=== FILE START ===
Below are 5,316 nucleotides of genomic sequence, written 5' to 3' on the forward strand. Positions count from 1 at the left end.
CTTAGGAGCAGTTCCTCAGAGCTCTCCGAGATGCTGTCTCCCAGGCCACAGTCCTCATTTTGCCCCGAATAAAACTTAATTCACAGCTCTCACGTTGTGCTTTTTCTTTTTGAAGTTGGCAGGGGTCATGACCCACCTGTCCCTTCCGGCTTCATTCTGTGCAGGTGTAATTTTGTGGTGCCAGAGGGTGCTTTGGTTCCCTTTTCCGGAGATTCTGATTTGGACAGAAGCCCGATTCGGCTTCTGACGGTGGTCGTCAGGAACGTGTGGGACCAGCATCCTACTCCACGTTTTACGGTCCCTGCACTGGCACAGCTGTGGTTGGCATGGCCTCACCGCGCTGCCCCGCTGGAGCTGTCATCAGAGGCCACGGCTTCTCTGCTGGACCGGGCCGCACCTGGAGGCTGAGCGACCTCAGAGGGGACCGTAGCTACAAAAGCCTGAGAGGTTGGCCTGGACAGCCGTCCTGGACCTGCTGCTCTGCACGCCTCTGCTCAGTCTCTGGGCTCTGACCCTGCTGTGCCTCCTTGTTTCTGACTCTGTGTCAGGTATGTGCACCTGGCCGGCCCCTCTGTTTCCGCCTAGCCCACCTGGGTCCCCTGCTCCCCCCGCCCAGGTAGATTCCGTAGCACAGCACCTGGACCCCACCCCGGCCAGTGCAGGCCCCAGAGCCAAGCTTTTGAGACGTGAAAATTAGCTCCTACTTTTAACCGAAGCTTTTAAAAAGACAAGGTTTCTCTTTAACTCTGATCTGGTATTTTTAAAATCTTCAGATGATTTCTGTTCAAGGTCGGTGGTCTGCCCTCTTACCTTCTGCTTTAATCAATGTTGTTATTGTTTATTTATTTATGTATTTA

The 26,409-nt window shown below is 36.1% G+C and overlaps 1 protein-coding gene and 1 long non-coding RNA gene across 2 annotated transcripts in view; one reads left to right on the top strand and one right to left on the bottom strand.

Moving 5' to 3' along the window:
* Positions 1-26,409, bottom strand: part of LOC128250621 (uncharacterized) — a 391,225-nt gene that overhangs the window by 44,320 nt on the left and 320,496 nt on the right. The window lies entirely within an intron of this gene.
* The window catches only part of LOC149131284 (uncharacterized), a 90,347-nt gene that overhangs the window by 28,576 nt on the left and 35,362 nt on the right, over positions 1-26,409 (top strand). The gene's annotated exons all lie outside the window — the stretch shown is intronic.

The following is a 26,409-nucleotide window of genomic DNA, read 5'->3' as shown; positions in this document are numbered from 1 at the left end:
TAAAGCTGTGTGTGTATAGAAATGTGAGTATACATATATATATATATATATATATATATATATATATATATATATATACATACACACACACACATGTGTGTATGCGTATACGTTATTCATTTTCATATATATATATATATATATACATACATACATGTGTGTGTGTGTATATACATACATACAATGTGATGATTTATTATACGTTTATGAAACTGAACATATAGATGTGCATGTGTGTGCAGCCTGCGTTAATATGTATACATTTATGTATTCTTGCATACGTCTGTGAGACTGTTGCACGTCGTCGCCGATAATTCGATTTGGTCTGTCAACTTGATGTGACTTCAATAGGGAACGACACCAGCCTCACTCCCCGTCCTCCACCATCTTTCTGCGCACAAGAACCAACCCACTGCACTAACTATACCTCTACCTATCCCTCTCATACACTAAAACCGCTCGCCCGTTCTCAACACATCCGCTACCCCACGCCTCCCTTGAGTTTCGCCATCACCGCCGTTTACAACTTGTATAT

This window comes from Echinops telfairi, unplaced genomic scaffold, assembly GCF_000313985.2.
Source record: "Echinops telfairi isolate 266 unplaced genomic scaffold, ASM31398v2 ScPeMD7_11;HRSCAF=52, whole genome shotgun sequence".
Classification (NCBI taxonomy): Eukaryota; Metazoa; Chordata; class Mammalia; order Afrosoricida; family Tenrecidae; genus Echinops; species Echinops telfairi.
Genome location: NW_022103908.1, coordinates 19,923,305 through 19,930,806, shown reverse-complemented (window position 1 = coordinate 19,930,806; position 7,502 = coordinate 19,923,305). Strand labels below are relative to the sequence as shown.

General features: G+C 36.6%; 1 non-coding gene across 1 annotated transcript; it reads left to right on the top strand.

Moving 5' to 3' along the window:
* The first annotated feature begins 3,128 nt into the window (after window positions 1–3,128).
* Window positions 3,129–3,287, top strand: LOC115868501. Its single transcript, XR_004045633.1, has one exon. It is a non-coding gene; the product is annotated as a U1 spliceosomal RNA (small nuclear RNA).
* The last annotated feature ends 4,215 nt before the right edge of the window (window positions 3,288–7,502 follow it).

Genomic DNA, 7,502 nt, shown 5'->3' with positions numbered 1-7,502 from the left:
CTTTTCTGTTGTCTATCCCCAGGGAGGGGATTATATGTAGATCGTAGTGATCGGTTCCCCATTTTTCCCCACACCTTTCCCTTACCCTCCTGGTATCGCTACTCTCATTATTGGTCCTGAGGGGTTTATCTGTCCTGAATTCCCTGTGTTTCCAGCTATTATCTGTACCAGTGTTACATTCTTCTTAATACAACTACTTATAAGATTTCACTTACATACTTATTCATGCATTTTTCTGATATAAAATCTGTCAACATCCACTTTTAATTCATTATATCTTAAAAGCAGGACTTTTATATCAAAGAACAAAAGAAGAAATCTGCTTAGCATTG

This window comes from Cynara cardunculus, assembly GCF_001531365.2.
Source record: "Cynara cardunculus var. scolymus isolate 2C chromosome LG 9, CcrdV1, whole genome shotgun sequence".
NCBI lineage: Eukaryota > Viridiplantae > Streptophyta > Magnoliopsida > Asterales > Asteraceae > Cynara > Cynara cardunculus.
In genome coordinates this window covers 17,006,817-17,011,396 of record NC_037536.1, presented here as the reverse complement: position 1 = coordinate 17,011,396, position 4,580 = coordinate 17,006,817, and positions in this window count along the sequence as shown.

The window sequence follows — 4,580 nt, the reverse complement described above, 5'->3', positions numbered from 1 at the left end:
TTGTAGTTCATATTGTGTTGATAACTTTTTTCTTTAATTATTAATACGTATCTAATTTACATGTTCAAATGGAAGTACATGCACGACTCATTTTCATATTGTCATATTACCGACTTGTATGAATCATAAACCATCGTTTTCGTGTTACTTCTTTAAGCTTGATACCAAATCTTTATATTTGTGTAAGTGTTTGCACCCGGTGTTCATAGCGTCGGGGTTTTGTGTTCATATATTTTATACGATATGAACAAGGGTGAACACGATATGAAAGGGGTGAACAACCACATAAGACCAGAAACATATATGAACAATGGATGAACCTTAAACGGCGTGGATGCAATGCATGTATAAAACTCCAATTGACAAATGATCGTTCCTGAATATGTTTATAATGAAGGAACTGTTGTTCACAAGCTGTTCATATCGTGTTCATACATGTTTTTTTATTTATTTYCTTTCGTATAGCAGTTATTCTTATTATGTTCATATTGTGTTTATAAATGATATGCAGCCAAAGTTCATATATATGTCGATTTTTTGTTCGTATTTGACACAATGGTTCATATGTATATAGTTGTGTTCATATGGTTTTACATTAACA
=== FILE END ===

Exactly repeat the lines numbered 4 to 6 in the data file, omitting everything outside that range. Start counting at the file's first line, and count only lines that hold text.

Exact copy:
Moving 5' to 3' along the window:
* Positions 1-26,409, bottom strand: part of LOC128250621 (uncharacterized) — a 391,225-nt gene that overhangs the window by 44,320 nt on the left and 320,496 nt on the right. The window lies entirely within an intron of this gene.
* The window catches only part of LOC149131284 (uncharacterized), a 90,347-nt gene that overhangs the window by 28,576 nt on the left and 35,362 nt on the right, over positions 1-26,409 (top strand). The gene's annotated exons all lie outside the window — the stretch shown is intronic.